HomeNewsFilling Up With Gas May Still Be Cheaper Than Charging an Electric Vehicle

Filling Up With Gas May Still Be Cheaper Than Charging an Electric Vehicle

by Victoria Santiago
(Photo by Sean Gallup/Getty Images)

With gas prices rising to an all time high, many are wondering if an electric vehicle is the cheaper option. As it turns out, today’s gas prices might still be cheaper than charging an EV.

At a Glance

  • Gas prices are rising rapidly across the US.
  • The national average gas price on March 9 is $4.25 per gallon.
  • The national average cost to charge an EV is $0.13 per kilowatt-hour.
  • However, faster EV charging can go up to $0.43 per kilowatt-hour.
  • Depending on the car, gas could still be cheaper than those prices.

Gas Prices Can Be Cheaper Than Charging Electric Vehicles

Due to ever-rising gas prices, many are praising EVs for being an alternative option. In fact, even Transportation Secretary Pete Buttigieg thinks they could be the answer for families in need. However, depending on the model of car and where you choose to charge it, that may not be true.

The national average for a gallon of gas officially hit $4.25 on March 9, which is up almost 10 cents from the day before. Prices are expected to keep rising.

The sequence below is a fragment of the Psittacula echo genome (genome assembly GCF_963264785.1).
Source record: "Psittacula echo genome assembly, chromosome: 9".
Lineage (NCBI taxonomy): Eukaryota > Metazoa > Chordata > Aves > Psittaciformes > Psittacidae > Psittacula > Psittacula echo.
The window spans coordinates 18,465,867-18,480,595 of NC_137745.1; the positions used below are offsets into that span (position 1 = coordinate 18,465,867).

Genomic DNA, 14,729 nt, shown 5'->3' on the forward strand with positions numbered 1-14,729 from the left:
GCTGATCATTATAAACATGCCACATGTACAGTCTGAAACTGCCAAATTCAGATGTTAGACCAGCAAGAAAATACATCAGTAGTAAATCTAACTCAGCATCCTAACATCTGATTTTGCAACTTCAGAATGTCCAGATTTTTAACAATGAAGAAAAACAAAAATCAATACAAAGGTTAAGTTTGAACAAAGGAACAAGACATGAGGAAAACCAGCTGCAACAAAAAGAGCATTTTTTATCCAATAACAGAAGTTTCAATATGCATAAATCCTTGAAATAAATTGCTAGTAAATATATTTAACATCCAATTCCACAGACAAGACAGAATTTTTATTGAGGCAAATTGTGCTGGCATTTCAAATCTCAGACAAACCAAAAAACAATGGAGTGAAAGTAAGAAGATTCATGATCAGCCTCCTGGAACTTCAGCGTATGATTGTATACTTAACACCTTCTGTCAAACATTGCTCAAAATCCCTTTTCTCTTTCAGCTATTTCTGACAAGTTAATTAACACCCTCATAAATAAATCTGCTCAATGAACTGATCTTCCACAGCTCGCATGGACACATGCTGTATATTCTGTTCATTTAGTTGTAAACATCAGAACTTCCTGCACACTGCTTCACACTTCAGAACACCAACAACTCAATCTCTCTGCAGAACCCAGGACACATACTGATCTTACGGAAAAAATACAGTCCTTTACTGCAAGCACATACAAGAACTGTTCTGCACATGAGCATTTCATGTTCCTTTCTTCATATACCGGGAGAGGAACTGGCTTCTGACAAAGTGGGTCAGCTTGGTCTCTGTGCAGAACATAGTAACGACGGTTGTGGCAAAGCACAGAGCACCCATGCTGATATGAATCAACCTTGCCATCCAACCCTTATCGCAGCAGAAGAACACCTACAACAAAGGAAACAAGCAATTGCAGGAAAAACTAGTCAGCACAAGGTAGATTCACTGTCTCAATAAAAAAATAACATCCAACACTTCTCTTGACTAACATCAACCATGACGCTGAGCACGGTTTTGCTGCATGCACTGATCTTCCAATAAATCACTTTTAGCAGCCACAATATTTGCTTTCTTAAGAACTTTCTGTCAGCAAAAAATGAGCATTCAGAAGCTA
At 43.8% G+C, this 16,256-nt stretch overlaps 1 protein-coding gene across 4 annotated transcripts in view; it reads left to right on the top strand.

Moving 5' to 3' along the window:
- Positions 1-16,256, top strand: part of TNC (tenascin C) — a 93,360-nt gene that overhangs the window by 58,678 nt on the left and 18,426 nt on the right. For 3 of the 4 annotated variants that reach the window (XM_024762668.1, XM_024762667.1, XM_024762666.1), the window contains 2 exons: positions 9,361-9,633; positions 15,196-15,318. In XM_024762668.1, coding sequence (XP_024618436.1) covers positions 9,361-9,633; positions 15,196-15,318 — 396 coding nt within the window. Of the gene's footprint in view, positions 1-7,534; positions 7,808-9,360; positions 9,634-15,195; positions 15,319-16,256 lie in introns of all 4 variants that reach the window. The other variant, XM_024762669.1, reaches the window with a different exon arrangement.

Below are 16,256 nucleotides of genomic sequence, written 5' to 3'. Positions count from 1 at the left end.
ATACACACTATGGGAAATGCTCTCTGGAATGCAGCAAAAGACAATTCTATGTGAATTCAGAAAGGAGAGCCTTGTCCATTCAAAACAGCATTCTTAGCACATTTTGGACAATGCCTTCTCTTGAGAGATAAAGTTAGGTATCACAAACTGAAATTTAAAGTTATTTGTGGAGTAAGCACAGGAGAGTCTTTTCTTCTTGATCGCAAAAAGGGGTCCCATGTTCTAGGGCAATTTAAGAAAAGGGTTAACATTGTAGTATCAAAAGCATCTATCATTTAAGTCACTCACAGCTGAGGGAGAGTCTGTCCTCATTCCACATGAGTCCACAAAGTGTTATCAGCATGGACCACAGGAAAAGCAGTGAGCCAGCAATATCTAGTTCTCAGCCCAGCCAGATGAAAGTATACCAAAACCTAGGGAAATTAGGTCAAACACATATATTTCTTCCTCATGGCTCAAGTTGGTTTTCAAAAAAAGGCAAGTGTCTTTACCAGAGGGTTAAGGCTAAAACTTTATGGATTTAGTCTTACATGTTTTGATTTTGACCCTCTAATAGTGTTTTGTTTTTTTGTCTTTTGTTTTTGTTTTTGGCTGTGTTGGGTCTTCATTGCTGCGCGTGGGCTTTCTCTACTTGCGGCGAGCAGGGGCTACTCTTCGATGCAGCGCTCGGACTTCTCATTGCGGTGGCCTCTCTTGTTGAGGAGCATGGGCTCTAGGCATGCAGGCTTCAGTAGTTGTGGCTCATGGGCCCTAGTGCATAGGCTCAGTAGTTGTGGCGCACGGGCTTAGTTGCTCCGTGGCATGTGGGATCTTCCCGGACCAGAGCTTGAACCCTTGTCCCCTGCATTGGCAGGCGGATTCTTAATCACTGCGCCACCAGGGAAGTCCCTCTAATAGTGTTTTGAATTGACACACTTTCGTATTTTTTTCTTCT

According to the EPA, the national average for a kilowatt-hour of electricity is 13 cents. This covers at-home chargers, or “destination” chargers in office and shopping center parking lots. These charges can easily take up to eight hours.

There are faster chargers available, though. Chargers like this are convenient – and expensive. Fast-charge rates can get as high as 43 cents per kilowatt-hour in some states. That price can be reduced to 31 cents by enrolling in a membership with a monthly fee.

Unlike gas prices, which are at the mercy of many different things, electricity prices in the U.S. are somewhat stable. In most states they’re heavily regulated. The cost to charge an EV is lower than filling up at the pump, but only if you charge at home or at the office. If you need a quick charge, you’ll most likely be paying more than your gas-powered peers.

Gas vs. Electric Costs For Popular Models

Here’s a comparison.

If you had the entry-level version of the Ford Mustang Mach-E, it would cost you $2,100 per year to fast-charge your car. It would cost you only $1,500 to charge your car at 31 cents per kilowatt-hour. That price goes down to just $650 if you exclusively charge your EV at home.

We’ll compare the Mach-E to the Ford Escape Hybrid, which is close in size. At the national average of $4.25, the Escape Hybrid only needs $1,550 worth of gas each year. For the nonhybrid version of the car, Fox Business reports that the cost goes up to $2,100 per year.

This comparison is made using national averages. The actual annual cost would depend on your local gas and energy prices. However, we can see that depending on the model and charging method, gas can easily be cheaper, even as prices continue to rise.